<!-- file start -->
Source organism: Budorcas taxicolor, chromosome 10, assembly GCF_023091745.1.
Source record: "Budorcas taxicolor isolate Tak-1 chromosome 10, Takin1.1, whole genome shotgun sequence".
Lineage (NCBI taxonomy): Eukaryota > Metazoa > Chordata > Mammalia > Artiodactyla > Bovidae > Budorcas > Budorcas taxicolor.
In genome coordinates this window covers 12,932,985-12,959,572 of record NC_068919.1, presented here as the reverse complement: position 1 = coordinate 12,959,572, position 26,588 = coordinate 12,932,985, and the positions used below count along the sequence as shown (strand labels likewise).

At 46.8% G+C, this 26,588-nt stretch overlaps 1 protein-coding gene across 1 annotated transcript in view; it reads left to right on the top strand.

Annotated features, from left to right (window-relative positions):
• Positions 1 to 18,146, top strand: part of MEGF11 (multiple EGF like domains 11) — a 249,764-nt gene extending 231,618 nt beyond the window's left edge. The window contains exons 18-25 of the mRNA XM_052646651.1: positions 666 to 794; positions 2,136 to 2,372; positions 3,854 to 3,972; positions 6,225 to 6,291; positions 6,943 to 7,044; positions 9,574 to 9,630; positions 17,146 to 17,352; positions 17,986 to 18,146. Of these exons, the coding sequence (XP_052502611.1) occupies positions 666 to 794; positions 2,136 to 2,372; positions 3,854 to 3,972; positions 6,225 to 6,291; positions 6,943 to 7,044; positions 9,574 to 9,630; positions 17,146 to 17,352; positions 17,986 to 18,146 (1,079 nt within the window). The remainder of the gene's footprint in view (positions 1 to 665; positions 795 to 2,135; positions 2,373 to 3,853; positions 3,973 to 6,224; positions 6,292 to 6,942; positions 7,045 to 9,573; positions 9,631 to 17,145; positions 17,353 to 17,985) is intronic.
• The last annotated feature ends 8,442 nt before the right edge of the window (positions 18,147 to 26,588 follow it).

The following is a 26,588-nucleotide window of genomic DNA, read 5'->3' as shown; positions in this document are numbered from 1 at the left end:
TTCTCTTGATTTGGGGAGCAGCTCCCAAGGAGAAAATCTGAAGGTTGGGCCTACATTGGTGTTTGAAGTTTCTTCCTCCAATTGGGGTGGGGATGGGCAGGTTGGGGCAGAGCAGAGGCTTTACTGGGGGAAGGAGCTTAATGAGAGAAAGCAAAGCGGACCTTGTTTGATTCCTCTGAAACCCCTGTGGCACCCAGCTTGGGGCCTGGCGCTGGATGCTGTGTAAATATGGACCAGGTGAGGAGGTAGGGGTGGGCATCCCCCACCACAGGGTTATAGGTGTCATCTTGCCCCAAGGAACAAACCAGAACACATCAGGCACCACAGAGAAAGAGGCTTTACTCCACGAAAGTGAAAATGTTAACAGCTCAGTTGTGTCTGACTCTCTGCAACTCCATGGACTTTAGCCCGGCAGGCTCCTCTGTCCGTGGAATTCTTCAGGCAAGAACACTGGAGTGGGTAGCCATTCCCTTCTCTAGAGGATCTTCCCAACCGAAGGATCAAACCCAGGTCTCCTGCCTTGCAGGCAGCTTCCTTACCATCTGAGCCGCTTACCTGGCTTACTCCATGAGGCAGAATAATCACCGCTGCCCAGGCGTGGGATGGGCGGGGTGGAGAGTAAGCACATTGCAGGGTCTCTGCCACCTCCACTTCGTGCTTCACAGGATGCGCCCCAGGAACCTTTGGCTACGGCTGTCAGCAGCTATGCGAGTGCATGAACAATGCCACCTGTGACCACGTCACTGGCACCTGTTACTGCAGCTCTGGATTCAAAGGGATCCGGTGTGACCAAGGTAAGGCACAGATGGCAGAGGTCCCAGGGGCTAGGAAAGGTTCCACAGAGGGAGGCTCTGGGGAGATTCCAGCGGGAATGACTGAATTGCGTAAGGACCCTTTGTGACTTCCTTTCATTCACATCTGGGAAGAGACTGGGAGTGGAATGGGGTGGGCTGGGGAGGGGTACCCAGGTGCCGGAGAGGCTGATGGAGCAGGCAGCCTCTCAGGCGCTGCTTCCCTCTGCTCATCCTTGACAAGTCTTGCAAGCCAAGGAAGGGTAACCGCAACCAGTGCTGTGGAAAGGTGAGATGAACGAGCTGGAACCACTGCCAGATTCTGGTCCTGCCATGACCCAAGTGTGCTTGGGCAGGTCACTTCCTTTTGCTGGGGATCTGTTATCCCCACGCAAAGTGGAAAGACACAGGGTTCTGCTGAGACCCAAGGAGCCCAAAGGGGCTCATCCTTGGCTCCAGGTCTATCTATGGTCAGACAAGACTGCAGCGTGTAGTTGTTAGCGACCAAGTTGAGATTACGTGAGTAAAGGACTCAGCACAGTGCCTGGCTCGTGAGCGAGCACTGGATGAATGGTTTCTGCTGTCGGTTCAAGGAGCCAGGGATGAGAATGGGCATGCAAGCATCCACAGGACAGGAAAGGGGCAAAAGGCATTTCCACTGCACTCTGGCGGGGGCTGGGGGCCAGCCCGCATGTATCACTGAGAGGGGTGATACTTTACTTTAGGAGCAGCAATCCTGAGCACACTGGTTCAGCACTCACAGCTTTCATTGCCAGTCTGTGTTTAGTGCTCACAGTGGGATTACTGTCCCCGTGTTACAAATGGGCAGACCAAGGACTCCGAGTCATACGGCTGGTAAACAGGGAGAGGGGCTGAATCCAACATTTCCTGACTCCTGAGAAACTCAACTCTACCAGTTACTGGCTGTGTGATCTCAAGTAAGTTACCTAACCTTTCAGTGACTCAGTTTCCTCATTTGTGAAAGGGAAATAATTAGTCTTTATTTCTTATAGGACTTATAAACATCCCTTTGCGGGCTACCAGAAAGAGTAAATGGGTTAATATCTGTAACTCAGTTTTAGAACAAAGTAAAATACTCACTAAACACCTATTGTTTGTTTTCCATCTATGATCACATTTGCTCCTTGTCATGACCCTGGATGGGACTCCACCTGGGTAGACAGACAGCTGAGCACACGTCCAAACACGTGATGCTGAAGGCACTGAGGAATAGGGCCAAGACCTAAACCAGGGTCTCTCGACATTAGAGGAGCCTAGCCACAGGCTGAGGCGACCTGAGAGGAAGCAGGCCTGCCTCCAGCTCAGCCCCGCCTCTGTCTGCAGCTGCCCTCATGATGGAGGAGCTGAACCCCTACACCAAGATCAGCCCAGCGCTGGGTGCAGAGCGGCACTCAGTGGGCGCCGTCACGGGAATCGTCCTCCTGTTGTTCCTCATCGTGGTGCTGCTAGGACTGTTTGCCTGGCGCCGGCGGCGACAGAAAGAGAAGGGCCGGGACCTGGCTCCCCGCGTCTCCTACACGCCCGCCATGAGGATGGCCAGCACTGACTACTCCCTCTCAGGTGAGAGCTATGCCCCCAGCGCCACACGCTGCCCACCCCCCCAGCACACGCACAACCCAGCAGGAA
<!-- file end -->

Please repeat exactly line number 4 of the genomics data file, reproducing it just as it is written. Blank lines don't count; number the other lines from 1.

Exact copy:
In genome coordinates this window covers 12,932,985-12,959,572 of record NC_068919.1, presented here as the reverse complement: position 1 = coordinate 12,959,572, position 26,588 = coordinate 12,932,985, and the positions used below count along the sequence as shown (strand labels likewise).